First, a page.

Debt Schedule in Financial Modelling

The inability to manage debt is one of the biggest reasons behind the failure of many companies. Just in the past year, giants like Toys R Us and Sears had to file for bankruptcy because they were unable to manage their debt. Leverage is essential in today’s world since it allows a company to expand its business. However, high levels of leverage are also considered to be dangerous. The idea is to manage debt within certain agreed-upon levels.

In this article, we will explain how financial modeling helps in maintaining debt levels.

Segregating the Different Types of Debt

In order to manage debt, it first needs to be segregated. Accountants generally divide debt into two categories viz. long term debt and short term debt. However, financial modelers prefer to create more categories. In most cases, debt is divided into five categories. Short term debt is considered as one category. Long term debt is divided into two categories viz. long term debt which is due in one year and other long term debt. Financial modelers also tend to treat capital leases as long term debt. These leases are also often divided into two categories viz. capital leases due within one year and other capital leases. This detailed categorization aids more accurate financial modeling.

Issuances and Retirements

Companies seldom have stable debt levels. Instead, the total amount of debt they have can be divided into different stages. If a company has been in businesses for a certain amount of time, then they will have some debt which will be about to mature almost every month. In financial terms, this is called “retirement of debt” and reduces the total amount of debt outstanding. From a financial modeling point of view, retirements can be modeled fairly easily. The amounts to be paid for a retirement are constant. Hence, they can simply be hardcoded into the model.

However, many companies do not pay back the debt from their own cash flow. Instead, they prefer to roll over the debt. This means that they pay back old debt with a new one raised at the current interest rate. From a financial standpoint, any introduction of new debt is called issuance. Modeling issuance is slightly more difficult since the amount of debt which may have to be issued is not constant. It may vary based on a number of factors, and retirement is one of them.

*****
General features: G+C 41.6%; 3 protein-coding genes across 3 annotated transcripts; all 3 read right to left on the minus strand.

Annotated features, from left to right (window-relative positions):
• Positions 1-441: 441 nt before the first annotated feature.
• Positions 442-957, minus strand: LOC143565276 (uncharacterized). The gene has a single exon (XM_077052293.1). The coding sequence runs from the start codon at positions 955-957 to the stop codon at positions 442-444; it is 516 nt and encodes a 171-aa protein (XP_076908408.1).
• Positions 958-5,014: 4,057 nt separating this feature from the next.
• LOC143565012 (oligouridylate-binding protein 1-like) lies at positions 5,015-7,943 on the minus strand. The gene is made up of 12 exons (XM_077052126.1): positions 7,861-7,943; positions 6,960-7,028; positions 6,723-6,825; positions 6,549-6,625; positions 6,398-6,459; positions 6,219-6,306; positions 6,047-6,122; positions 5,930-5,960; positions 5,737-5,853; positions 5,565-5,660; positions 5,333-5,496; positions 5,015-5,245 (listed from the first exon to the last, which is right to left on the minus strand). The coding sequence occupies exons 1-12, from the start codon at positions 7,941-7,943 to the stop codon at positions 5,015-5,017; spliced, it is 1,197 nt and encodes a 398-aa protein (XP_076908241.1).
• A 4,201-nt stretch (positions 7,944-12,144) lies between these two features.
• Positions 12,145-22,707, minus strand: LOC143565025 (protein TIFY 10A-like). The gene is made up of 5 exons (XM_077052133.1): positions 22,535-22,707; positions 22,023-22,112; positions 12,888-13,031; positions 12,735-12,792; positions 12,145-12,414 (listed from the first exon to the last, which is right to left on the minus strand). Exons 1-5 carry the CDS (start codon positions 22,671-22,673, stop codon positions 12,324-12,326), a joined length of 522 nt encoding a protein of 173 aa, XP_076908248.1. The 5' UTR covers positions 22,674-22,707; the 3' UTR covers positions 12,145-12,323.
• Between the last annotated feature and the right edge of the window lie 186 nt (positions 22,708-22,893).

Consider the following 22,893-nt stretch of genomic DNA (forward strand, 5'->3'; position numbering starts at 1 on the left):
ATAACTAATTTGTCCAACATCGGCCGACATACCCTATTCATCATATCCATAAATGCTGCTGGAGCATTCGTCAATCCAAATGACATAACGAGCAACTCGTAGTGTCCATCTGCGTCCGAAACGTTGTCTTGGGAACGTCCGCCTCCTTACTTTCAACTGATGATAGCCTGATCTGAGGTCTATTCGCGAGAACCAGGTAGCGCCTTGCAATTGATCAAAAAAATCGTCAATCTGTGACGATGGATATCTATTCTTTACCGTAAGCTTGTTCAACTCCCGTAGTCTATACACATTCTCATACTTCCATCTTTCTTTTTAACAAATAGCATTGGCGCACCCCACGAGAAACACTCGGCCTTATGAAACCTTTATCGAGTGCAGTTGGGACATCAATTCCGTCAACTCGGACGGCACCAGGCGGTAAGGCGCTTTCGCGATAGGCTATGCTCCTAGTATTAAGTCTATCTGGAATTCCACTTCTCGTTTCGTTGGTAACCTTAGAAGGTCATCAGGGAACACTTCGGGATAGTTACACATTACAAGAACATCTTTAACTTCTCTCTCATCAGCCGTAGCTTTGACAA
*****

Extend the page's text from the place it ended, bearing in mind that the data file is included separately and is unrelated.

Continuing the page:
Proposed Debt Levels

Modeling the debt structure becomes considerably easy once the proposed debt levels of a company become known. Some companies have a policy wherein they want to maintain a certain percentage of their net worth as debt. Other companies want to reduce their debt to the lowest number possible. If the financial modeler is not a company insider, they have to keep guessing what the debt policy of the company really is. However, there are some companies like Wal-Mart, which clearly mention their proposed debt levels in their annual reports.

Proposed debt levels have a huge impact on the overall financials of the company. The debt level impacts the cash which the company holds on hand, the interest payments which the company has to pay and also the entire net worth of the company. If the company does not directly mention it’s policy on proposed debt levels, the financial modeler must sift through data for several years in the past. An educated guess can be taken based on the actions of the company. However, this information is crucial from a financial modeling perspective.

Even if two companies earn the same amount of profit, the cash flow of a leveraged company can be dramatically different as compared to the cash flow of an unlevered firm.

Deriving the Interest Rates

Just like the proposed debt policy of publicly listed companies has to be derived, the interest rate being paid by the company also needs to be derived. This is because companies do not generally disclose the interest they are paying on their debt unless the debt has been issued publicly.

Determining the interest rate can be done by many methods, including basic ones such as dividing the interest paid by average outstanding debt (beginning balance + ending balance/2). Once the interest rate is derived, it can be used as an input by the financial modeler in order to predict the future outflows pertaining to debt.

Cash Flow Available To Repay Debt

Many times companies state that they want to get rid of their debt as soon as possible. The speed of repayment of debt is dependent upon the free cash flow, which is available to the firm. Financial modelers must ensure that they always display this free cash flow as a separate metric. A good financial modeler accommodates several scenarios with regards to the debt schedule. Financial modelers can assume different rates of repayment of debt to determine whether the company should use the excess cash to pay down debt or whether that money should be invested elsewhere.

The bottom line is that the amount of debt that a company has affects its valuation in several ways. It is for this reason that detailed financial modeling is done and a debt schedule is created. This helps modelers analyze how different levels of debt will impact the company.

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